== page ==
Romance with a Compelling Setting

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Romance with a Compelling Setting

One of the most essential principles of books that delve into the different ways we love people is that the book needs to be felt. Part of what makes that happen are the characters themselves: how realistically they are portrayed and how well the author is able to make them feel human, or how much of an affinity they have to our own sensibilities (or to what we can imagine as readers). These affinities ground themselves in the characters, but also in the settings of the books. Below are several books with a strong grounding in their setting that deal in different types of love: unrequited, romantic, familial and based in friendship. Their differences highlight the many ways love can be demonstrated in fiction and all because of the extraordinary way words can give us not just a sense of people, but a sense of place.

Anna Karenina by Leo Tolstoy
Readable as primarily a pastoral book, Tolstoy’s Ana Karenina maintains its relevance as an immersive reading experience for the fact that it forces a reader to engage with and be overwhelmed by the inner lives and personal emotions of the many characters who exist between its pages. Their personal drama is steered into from the very beginning with one of Tolstoy’s most famous lines, a notation on the condition of individual unhappiness, “All happy families are like one another; each unhappy family is unhappy in its own way.” This implication bears out in the circumstances Tolstoy navigates as the book’s journey through the course of their lives, giving a reader the ability to engage with the novel as it teases out the ways our emotions create webs of desire and complication. He tells a detailed and complex story. Romance is part of it, but it is not the whole thing; although, truly, the ability to go from inside a character’s head to the larger picture he paints in the novel of Russia’s societal landscape makes this worth reading by establishing it as both a compelling and a contextually interesting novel.

Fried Green Tomatoes at the Whistle Stop Cafe by Fannie Flagg
Fully feminist through content and plot-established relationships (as opposed to a reliance on lip service to feminism’s buzzwords) this 1987 novel moves through the complexity of women’s relationships and the reliance it’s possible to have on the people in our lives who mean the most to us and who help us to create a life that we find personally meaningful. This book, too, has a heavy awareness of the importance of setting – transitioning between the Whistle Stop, Alabama in the 1920s and then contemporary Birmingham, Alabama as it introduces readers to Idgie & Ruth and Ninny Threadgoode & Evelyn Couch. Both pairs of women get to know and support one another through less than ideal circumstances intertwining what it means to be human and the different ways women can love one another. The connections the characters establish and the humanity this book espouses is a welcome place to spend a few hours (and the movie based on the novel is also owned by DC Public Library).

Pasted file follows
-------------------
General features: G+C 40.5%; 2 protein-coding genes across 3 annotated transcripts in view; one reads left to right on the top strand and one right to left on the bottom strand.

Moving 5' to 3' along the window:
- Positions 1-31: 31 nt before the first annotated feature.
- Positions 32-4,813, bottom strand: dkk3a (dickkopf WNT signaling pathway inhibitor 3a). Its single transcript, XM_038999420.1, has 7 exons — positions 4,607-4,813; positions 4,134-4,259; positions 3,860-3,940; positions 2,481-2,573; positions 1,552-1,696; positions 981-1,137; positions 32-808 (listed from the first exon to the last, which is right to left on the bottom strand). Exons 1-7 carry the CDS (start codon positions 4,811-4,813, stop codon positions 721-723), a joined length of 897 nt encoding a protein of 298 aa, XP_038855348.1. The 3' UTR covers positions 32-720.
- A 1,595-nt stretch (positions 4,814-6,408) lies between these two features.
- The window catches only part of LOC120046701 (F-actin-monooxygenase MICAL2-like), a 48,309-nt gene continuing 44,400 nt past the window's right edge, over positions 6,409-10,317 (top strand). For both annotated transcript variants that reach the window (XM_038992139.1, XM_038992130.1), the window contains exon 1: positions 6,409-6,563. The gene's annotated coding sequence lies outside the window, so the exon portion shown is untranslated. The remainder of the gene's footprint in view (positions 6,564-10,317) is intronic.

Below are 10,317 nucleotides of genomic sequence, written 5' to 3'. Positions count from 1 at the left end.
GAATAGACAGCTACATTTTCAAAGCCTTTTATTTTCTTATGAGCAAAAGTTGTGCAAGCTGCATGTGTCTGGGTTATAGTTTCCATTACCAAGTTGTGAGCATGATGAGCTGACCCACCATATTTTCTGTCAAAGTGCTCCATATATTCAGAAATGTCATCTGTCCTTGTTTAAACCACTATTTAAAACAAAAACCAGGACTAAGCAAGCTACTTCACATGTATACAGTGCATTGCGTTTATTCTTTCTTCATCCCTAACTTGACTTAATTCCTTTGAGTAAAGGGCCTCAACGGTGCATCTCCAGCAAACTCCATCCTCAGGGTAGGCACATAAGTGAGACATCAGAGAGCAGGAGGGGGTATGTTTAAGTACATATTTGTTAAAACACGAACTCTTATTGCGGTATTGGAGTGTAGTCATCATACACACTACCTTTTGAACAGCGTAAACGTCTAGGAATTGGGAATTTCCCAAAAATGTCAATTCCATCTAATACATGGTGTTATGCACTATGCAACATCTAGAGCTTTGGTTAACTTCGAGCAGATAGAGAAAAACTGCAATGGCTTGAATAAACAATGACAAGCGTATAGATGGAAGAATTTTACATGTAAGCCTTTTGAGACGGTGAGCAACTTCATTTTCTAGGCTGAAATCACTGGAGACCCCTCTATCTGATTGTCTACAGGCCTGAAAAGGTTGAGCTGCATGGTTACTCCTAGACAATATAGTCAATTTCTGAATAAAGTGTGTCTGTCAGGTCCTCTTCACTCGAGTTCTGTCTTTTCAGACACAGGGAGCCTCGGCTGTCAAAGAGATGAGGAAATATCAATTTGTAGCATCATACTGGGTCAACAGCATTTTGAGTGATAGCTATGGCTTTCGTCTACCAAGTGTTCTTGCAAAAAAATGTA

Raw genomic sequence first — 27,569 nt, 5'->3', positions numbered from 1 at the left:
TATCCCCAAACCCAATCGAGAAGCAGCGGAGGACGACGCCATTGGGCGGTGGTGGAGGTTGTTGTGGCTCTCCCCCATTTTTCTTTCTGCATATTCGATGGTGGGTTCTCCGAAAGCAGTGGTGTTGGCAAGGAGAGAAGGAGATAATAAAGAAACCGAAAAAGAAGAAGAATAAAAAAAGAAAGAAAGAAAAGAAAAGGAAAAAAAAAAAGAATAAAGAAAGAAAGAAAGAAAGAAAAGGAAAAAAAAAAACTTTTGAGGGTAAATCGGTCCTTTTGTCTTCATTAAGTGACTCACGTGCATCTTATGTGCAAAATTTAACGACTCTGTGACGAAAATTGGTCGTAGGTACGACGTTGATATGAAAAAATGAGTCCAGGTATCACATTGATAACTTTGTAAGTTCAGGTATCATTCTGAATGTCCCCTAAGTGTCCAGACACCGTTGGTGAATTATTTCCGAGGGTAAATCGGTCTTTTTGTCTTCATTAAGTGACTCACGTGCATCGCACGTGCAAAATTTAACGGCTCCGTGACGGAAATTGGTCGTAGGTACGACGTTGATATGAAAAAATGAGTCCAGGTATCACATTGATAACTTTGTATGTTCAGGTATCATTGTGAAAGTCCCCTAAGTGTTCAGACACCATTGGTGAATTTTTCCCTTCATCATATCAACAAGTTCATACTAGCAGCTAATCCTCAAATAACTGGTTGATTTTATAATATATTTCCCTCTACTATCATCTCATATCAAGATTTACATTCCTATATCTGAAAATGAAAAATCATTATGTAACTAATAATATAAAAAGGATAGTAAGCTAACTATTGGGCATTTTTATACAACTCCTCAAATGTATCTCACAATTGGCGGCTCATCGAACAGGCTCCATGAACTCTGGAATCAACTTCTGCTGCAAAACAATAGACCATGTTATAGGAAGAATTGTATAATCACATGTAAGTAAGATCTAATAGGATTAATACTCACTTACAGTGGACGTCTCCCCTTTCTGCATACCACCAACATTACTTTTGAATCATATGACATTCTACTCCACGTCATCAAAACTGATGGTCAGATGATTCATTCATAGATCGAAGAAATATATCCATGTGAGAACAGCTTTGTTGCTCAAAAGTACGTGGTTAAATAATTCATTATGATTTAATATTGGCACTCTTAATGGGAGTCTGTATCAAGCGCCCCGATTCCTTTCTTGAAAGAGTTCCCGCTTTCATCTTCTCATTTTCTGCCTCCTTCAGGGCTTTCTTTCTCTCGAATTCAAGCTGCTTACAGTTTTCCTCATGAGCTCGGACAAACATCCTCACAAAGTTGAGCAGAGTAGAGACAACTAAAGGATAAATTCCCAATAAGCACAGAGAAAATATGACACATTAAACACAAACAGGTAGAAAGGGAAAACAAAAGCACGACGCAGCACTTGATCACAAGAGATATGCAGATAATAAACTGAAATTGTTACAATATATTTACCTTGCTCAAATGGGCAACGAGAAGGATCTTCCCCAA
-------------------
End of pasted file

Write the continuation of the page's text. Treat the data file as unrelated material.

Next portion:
Just Kids by Patti Smith
No time of artistic exploration is more resonant than when people see you as a source of potential, or you and a creative partner as Just Kids. For Patti Smith, in depicting the circumstances of her extraordinary youth and partnership with Robert Mapplethorpe as they found their adult voices she chronicled the evolution of two great innovative thinkers and artists. With a central focus on their connection, this book lusciously depicts the way it was to live in New York City in the 1970s and to dream of the promise that came with being on the knife edge of falling away from the mundane toward the sublime. Their lives and the way she saw them are fully on display, giving the reader something to marvel over and feel a part of, even with decades of social (and economic) change separating then from now.

Like Water for Chocolate by Laura Esquivel
Another book about the essential nature of our relationships, this exploration of the theme takes place on a ranch near the US-Mexican border. Magical Realism and cooking both play an integral role in the story-telling of the author (Mexican novelist and screenwriter Laura Esquivel) as she follows Tita, a young woman in love with Pedro, a man she can never be with as a result of her family’s traditions. When she is cooking, she is free but in many other instances finds herself subject to her obligations and family pressures. Throughout the novel, she and Pedro maintain their strong connection despite all obstacles. She is consumed by her feelings for him, though, and the sensual nature of the book with its emphasis on her embodied experiences taken to the realm of magic leads to an incendiary conclusion, one that cautions the reader as much as it informs.
 
Remains of the Day by Kazuo Ishiguro
Remains of the Day by Nobel Prize winning author Kazuo Ishiguro was written in 1989 and reflects a time period even further back, drawing on Ishiguro’s British upbringing. Occurring in the 1950s with reflections back to the 1920s and 1930s, the novel follows another instance of difficult love, also based on social circumstances. Mr. Stevens, the narrator believes first and foremost in his dignity as a butler. He maintains this allegiance in a very stoic way, even when brushing up against the possibility of a romantic relationship with Miss Kenton, a woman he has a professional working relationship with, who clearly demonstrates a reciprocated interest. A genuflection much more than a novel in the heart of its action, readers are able to respond at their leisure to the plot as it occurs in such a measured and careful way, demonstrating the temperament of its main character and the way in which time always seems to keep flowing, sometimes right past us.